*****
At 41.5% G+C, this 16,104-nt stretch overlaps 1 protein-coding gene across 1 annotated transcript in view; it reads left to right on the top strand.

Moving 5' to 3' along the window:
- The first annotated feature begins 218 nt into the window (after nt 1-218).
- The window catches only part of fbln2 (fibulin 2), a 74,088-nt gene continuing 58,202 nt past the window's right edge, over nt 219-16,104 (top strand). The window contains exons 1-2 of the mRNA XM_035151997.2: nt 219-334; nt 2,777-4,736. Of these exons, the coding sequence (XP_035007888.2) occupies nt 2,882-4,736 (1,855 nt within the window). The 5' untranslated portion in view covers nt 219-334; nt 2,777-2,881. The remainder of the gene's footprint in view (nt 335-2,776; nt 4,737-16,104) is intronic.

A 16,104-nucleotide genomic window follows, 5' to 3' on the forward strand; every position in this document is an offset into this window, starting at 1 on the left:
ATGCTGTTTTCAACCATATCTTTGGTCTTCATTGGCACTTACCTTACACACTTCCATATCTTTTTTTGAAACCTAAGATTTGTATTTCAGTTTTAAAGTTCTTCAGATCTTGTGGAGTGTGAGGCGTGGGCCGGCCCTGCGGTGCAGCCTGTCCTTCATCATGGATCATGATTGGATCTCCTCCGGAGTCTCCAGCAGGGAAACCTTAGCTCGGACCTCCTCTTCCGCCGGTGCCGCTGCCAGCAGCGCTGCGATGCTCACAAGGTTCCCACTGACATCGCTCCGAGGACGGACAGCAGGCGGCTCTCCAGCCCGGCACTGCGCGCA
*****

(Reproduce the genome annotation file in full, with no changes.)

At 41.5% G+C, this 16,104-nt stretch overlaps 1 protein-coding gene across 1 annotated transcript in view; it reads left to right on the top strand.

Moving 5' to 3' along the window:
- The first annotated feature begins 218 nt into the window (after nt 1-218).
- The window catches only part of fbln2 (fibulin 2), a 74,088-nt gene continuing 58,202 nt past the window's right edge, over nt 219-16,104 (top strand). The window contains exons 1-2 of the mRNA XM_035151997.2: nt 219-334; nt 2,777-4,736. Of these exons, the coding sequence (XP_035007888.2) occupies nt 2,882-4,736 (1,855 nt within the window). The 5' untranslated portion in view covers nt 219-334; nt 2,777-2,881. The remainder of the gene's footprint in view (nt 335-2,776; nt 4,737-16,104) is intronic.

A 16,104-nucleotide genomic window follows, 5' to 3' on the forward strand; every position in this document is an offset into this window, starting at 1 on the left:
ATGCTGTTTTCAACCATATCTTTGGTCTTCATTGGCACTTACCTTACACACTTCCATATCTTTTTTTGAAACCTAAGATTTGTATTTCAGTTTTAAAGTTCTTCAGATCTTGTGGAGTGTGAGGCGTGGGCCGGCCCTGCGGTGCAGCCTGTCCTTCATCATGGATCATGATTGGATCTCCTCCGGAGTCTCCAGCAGGGAAACCTTAGCTCGGACCTCCTCTTCCGCCGGTGCCGCTGCCAGCAGCGCTGCGATGCTCACAAGGTTCCCACTGACATCGCTCCGAGGACGGACAGCAGGCGGCTCTCCAGCCCGGCACTGCGCGCA